Sun, May

Dog Fighting is Thriving in U.S. - Hundreds of Pit Bulls Seized in 2021


ANIMAL WATCH-Dog fighting operations and seizure of Pit Bulls is reported all over the U.S. by major news sources, ignored or diminished by the major humane organizations--

Best Friends Animal Society, ASPCA and The Humane Society of the U.S.(HSUS) -- as they promote the adoption of surrendered Pit Bulls with known histories of aggression and, in many cases, absolutely no knowledge of their genetic history, past behavior or training. 

The result is an alarming and inexcusable increase in attacks on children, adults, and other animals in communities all over the nation, amidst continued insistence by “rescues” that these dogs can be rehabilitated and retrained into wonderful pets.  

Dog fighting in the U.S. and the traditional selective breeding of “game” Pit Bulls to kill or fight to the death has been increasingly ignored or diminished by animal shelters and activists as a criminal activity since Best Friends Animal Society took 22 of the Michael Vick dogs (for $18,275 each) and subsequently took focus away from stopping this brutal and atavistic bloodsport, diverting it to the seductive and lucrative tax-exempt business called “rescue.” (See: Best Friends Animal Society - from Pit Bulls and ‘No Kill’ to Real Estate Mogul

First, let’s note that we should all be sorry that Pit Bulls (or any dogs) are used for organized fighting, and we must feel compassion for any animal exploited in an activity that depends upon killing or maiming an opponent to avoid being killed.  

Still, dogs bred for fighting are not pets. The importance of genetics cannot be denied unless we plan to shut down the AKC -- which is the nation’s largest and most reliable insurer of bloodlines and the refinement of genetic traits by breeding because they know offspring will carry the traits of the parents. 

So, why are we told by the “experts” in non-profit animal welfare/rescue organizations and animal shelters that genetics and past behavior don’t really matter in Pit Bulls? 

42 pit bulls seized in Florida dogfighting ring bust 

On March 17, 2021, WBDO News, reported that three men -- two in their 50’s and one 33-years old -- are facing animal cruelty and other charges in Daytona Beach for 42 Pit Bulls living in squalid conditions. 

The investigation discovered 42 Pit Bulls, 18 of which were puppies apparently being bred for fighting, were found in deplorable conditions and many had wounds that appeared to be from recent fights, along with drugs and supplements and other implements that are indicative of an organized dog-fighting operation.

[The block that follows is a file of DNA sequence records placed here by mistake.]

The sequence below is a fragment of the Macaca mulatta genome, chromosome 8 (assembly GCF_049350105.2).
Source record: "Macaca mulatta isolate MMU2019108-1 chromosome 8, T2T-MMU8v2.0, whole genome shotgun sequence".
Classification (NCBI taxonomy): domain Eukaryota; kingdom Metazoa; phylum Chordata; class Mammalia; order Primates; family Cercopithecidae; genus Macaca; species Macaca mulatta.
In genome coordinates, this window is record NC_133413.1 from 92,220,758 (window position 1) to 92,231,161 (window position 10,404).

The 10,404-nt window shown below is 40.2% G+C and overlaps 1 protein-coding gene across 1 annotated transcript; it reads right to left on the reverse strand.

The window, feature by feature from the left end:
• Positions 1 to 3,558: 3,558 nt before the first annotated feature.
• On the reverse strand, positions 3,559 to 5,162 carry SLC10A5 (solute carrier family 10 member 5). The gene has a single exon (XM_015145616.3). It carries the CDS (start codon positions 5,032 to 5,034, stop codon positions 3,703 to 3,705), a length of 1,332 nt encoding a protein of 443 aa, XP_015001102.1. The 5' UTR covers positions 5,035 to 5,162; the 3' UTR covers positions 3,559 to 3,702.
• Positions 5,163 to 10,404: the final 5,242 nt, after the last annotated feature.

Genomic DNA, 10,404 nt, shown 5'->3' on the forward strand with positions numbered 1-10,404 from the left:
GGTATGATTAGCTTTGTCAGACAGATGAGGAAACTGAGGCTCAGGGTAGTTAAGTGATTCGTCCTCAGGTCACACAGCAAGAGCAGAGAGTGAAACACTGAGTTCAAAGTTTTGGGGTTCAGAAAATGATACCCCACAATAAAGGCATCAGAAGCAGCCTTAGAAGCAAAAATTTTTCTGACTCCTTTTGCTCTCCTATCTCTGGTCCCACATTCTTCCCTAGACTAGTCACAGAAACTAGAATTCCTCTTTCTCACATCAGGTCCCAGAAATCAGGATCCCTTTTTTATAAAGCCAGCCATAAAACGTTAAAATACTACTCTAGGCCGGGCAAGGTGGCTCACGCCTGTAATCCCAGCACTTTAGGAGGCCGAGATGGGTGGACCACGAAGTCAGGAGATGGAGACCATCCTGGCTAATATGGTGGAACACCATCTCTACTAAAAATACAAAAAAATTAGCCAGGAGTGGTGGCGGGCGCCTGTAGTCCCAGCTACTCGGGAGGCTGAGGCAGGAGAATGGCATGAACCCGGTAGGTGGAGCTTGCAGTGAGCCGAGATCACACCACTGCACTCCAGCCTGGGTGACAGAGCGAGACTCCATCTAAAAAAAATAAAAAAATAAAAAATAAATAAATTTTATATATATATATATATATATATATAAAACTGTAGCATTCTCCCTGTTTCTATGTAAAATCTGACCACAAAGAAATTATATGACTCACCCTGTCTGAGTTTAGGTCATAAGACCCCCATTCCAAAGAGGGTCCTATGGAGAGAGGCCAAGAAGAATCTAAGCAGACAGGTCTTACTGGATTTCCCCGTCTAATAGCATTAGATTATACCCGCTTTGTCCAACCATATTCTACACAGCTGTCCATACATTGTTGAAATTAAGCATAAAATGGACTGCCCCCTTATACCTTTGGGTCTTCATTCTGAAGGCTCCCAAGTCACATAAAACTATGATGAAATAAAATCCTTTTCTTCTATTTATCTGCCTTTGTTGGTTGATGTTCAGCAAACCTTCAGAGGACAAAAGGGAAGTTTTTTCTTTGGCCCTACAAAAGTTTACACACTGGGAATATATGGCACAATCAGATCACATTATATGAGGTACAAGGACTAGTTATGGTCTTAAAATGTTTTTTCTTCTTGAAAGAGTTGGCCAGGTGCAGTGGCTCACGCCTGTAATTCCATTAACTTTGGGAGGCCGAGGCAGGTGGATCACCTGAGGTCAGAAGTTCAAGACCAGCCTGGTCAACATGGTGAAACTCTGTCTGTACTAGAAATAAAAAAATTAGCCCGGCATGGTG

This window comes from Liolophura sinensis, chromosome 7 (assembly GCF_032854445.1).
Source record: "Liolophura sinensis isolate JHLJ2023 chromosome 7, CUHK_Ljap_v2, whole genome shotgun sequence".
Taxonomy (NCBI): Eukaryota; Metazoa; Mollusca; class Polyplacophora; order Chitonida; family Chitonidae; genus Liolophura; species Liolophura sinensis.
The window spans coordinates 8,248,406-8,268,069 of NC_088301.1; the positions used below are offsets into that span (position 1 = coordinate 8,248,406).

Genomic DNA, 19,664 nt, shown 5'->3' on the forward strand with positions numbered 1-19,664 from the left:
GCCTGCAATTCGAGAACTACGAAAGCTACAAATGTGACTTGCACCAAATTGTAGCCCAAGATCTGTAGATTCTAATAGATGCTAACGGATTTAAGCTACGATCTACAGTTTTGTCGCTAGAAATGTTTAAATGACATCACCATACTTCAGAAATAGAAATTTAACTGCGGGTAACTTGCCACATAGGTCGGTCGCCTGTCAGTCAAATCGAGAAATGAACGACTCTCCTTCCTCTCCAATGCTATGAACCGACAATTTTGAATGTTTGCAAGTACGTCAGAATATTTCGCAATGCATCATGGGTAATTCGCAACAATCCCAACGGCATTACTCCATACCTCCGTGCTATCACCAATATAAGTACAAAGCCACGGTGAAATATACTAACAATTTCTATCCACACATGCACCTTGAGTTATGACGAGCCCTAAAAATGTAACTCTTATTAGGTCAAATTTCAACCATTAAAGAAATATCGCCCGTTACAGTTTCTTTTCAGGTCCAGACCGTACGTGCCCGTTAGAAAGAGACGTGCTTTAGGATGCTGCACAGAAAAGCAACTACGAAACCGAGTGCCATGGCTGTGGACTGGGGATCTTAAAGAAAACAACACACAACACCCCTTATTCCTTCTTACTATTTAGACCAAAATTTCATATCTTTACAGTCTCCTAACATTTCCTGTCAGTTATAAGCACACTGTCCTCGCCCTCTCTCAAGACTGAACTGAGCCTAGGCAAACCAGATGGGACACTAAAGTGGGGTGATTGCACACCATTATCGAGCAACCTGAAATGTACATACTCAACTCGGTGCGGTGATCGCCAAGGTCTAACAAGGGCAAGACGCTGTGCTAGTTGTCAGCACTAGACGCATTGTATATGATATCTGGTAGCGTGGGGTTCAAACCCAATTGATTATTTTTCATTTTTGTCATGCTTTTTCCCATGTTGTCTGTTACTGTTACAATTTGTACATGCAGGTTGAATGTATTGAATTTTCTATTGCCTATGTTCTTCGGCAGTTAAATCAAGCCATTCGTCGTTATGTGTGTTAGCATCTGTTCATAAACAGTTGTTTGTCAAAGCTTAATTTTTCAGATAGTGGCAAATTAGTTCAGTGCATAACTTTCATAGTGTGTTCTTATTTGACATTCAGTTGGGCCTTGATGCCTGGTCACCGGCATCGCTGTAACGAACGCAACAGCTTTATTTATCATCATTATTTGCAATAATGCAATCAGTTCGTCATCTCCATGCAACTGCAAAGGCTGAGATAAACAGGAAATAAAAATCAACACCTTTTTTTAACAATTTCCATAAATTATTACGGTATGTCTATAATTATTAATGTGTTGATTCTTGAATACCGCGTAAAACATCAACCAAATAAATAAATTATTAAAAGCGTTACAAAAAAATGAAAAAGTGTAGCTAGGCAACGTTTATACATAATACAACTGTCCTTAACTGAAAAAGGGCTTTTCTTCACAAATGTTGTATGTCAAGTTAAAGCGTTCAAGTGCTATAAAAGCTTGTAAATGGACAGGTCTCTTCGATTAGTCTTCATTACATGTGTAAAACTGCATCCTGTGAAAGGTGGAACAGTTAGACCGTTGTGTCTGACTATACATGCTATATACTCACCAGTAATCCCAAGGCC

Charges range from cruelty to animals to animal fighting and practicing veterinary medicine without a license, the Orlando Sentinel reports. The 53-year-old leader of the ring was charged with 35 counts, including 10 for felony cruelty to animals and 24 counts of animal fighting. 

The article reports the dogs and puppies were “rescued,” according to the Orlando Sentinel.

(Is that to make us all feel better and relieve our dismay about the horrendous years/months these animals were kept in deplorable physical condition and living frightful lives in small cages caked with feces and no fresh water or food and suffered from wounds? Does it make us feel they — or neighbors or adopters -- will be safe in the future?) 

Police said that the “dogs’ collars were so tight, they had to be cut off,” according to the Sentinel, which also explained that a court hearing will determine if the dogs will be returned to the men or awarded to the police, in which case “they would be signed over” to the Halifax Humane Society in the hopes some could be adopted out in the future.  

Then on April 5, the Sentinel did a follow-up, “Due to concerns about their origins and observed subsequent behaviors, HHS won’t be adopting most of these dogs to the general public,” the director said in a statement. “We want to place the dogs with an organization that has experience with dogs that were bred for and trained for fighting and know how to care and help these animals,” he said.”  

In other words, the director is admitting that the dogs are genetically unpredictable; and/or dangerous; and, even in a friendly environment, are exhibiting dangerous. behavior. Yet, they will be placed with “rescuers,” who can place them in “foster care” in any unsuspecting residential neighborhood and adopt them out to the public. Will they honestly tell potential adopters that these dogs are bred to kill? Or will the dogs be kept in cages, unsocialized, for the rest of their lives?

“The Humane Society of the United States is partnering with the Halifax Humane Society to evaluate the dogs’ temperaments and help place them through a shelter network,” he told the Sentinel.  

35 Pit Bulls taken from Madison, NC, Home in Dog Fighting Arrest 

On June 5, 2021, the Rockingham County Sheriff’s Office reported 35 chained Pit Bulls were taken from a home in Madison, NC, and one man charged, after a tip from a phone call from Canada prompted officers to go to the location. The caller said they saw ads for dogfighting online, WFMYNews2 reported. 

Officers reportedly arrested 42-year-old Darrick Fuller in Washington D.C., on 15 charges, including animal cruelty. 

Many of the dogs have scars or broken bones and other injuries consistent with dog fighting and maltreatment, investigators reported, including one dog who had 3 BB pellets under its skin. The Sheriff's Office said the animals were being trained to fight other dogs. 

"Dogfighting, once they instill that kind of temperament into the animal, it takes forever and sometimes it may never come out of the animal," says Herb Moniz, who runs Carolina Veterinary Assistance and Adoption Group, a private shelter in Reidsville, where eight of the dogs up for adoption -- to find love and a home. He said safety must always be the first priority for pets and people.